by Katia Shabanova, PR director with Paragon Software Group
Engineers have been trying for decades to teach computers to recognise handwritten text. Only recently have leading software companies made significant progress teaching smartphones and tablets to adequately recognise handwriting. When Samsung launched its Galaxy Note 10.1 tablet, one of the key competitive advantages of the device cited by the manufacturer was its S Pen recognition system – created in partnership with Wacom. In the latest devices, the S Pen allows the transmission of up to 1,024 degrees of clicking on the screen – achieving essentially the same precise screen recognition as if writing with an actual pen and paper.But why, in 20 years of mobile, is this groundbreaking handwriting recognition feature just now being introduced?
The first attempts to teach computers to understand handwritten text began in the Soviet Union in the 1960s.
At the time, the space industry was driving the development of handwriting recognition, explained the head of Paragon Software’s mobile development division, Alexander Zudin, as a way to avoid sending pencils and paper into space to cut down on costs.
Commercial use of handwriting recognition had not been identified at the time, but by the mid-1990s, with the appearance of the first PDAs [Personal Digital Assistants], keen interest was shown by various device manufacturers.
Some form of handwriting recognition was installed on all the early PDA devices from Palm, Apple (which entered the market with the Newton) and other manufacturers working under the first version of Windows Mobile.
Interestingly, handwriting applications did not become the ‘killer apps’ programmers thought they would be, simply because their development didn’t meet consumer expectations.
“Teaching PDAs every letter and number written by hand was too complicated,” says Zudin, “And the recognition accuracy was very low.”
However, with increased precision in the technology, handwriting recognition has gained traction. The most popular devices and platforms all have handwriting recognition services available, especially as mobile applications.
In the Apple iTunes App Store, a number of programs can be found that allow graphical information to be drawn on the screen and saved as pictures.
Some programs even have the ability to recognise handwriting – including the popular note-taking app Evernote, which not only supports handwritten text notes, but also audio, speech-to-text and the ability to scan documents. Alll this with cloud archiving capabilities.
Handwriting apps aren’t just for iOS. In Google Play there are a number of applications based on handwriting recognition technology. Handwriting Dato and HandwriteNote Free, for example, are designed to store and catalogue handwritten notes.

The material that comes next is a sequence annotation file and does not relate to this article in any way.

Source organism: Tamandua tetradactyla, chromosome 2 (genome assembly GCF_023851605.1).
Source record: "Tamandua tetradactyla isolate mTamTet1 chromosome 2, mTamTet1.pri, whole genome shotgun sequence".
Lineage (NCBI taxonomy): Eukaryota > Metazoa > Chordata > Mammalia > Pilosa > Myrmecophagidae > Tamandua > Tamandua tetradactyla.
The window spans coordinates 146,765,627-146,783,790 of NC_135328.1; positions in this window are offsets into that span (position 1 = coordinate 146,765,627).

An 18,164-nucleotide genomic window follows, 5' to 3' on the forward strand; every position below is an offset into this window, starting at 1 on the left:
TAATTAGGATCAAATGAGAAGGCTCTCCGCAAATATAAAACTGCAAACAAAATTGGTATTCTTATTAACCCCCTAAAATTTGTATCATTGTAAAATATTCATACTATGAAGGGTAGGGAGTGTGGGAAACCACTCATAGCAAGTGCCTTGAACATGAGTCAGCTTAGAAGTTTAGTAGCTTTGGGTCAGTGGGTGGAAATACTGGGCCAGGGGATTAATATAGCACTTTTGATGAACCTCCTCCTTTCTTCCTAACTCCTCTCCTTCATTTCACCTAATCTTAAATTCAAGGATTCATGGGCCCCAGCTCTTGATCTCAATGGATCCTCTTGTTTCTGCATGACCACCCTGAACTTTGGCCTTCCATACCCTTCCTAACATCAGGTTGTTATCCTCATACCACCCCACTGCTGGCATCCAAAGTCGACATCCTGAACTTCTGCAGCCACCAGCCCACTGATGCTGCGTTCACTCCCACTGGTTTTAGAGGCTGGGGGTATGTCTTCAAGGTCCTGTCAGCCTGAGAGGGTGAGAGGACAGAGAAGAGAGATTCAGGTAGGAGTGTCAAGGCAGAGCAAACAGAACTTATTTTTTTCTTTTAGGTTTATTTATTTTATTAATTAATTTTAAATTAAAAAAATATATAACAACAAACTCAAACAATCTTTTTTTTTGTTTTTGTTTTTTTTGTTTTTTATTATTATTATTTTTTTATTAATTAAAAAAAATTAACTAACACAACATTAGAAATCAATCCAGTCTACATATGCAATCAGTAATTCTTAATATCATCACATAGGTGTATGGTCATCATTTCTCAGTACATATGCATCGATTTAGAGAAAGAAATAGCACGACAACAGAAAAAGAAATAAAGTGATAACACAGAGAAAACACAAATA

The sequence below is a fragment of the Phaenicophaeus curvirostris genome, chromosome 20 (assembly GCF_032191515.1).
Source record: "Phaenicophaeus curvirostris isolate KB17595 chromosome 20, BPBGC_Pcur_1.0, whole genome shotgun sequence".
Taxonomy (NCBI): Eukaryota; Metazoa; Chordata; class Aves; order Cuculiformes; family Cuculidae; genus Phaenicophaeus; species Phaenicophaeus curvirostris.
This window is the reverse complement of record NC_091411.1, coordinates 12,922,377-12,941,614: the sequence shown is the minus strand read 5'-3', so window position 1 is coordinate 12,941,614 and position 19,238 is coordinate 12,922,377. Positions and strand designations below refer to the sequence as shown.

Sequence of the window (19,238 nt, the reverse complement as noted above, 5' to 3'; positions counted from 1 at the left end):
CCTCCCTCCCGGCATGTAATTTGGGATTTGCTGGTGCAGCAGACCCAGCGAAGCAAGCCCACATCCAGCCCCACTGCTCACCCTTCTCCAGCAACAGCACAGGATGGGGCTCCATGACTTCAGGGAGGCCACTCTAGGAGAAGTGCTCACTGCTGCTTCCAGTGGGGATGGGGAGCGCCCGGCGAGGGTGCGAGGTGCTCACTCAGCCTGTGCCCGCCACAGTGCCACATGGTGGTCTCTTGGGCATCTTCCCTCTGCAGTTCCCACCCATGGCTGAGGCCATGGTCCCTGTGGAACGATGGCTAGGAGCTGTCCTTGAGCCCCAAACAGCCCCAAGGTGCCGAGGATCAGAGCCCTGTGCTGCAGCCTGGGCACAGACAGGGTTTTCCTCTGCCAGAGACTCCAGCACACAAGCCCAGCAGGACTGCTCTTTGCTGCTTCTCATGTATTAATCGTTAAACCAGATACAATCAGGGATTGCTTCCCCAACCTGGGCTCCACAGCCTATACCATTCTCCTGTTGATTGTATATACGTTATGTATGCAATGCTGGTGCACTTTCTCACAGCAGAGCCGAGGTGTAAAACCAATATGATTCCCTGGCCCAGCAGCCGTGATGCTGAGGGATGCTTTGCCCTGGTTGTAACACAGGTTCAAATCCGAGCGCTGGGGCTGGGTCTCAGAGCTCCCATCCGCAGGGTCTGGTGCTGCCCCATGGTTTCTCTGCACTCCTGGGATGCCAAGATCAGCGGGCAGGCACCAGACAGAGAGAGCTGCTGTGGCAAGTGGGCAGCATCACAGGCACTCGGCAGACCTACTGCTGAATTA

‘More ‘advanced’ applications, such as MyScript Calculator, are designed for writing complex mathematical calculations by hand.
It is not only gadget manufacturers and their software developers that have shown interest in handwriting recognition, but also other industry players.
The German automotive manufacturer Audi equipped their 2011 A8 and A6 models with on-board computers that support handwriting functions capable of entering information into the multi media Interface, which includes the car’s media player and navigation system.
Audi’s rationale was that some users find it easier to manually enter information rather than pressing buttons.
At Paragon Software, we have seen increased awareness from manufacturers looking to pre-integrate handwriting recognition into personal computing devices and electronics of all types.
PenReader, utilised in place of the default keyboard in any application, can be readily configured to integrate completely with any operating system.
This is why our company recently released the PenReader API as part of a software development kit aimed specifically at device manufacturers.
Google, also recognising the attraction of alternate input methods, launched its Google Handwrite feature in July 2012 to facilitate handwritten Google web searches on touchscreen smartphones and tablets.
Google Handwrite looks to be a natural enemy of anti-keyboard pecking input apps like Swype, Swiftkey or PenReader, and even the company’s own Google Voice Search speech recognition input method.
Writing English characters by hand is still viewed as more cumbersome than typing.
The path of adaptation seems to be to satisfy the ability to input information quickly – whether by typing with your fingers or through voice recognition. There has been significant progress in these areas, with pre-integrated alternate input methods in high demand.
But, for whatever reason, handwriting recognition still remains a niche.
Katia Shabanova is director of public relations at Paragon Software Group where she handles editorial exposure for the company’s mobility and disk utilities divisions. Ms Shabanova studied linguistics at Moscow StateLinguistic University and University of Texas at Austin; English and German philology at Santa Clara University, California; and earned Master of Arts degrees in English and German Philology at Georg-August University of Göttingen, Germany. You may email her as kshabanova AT paragon-software DOT com.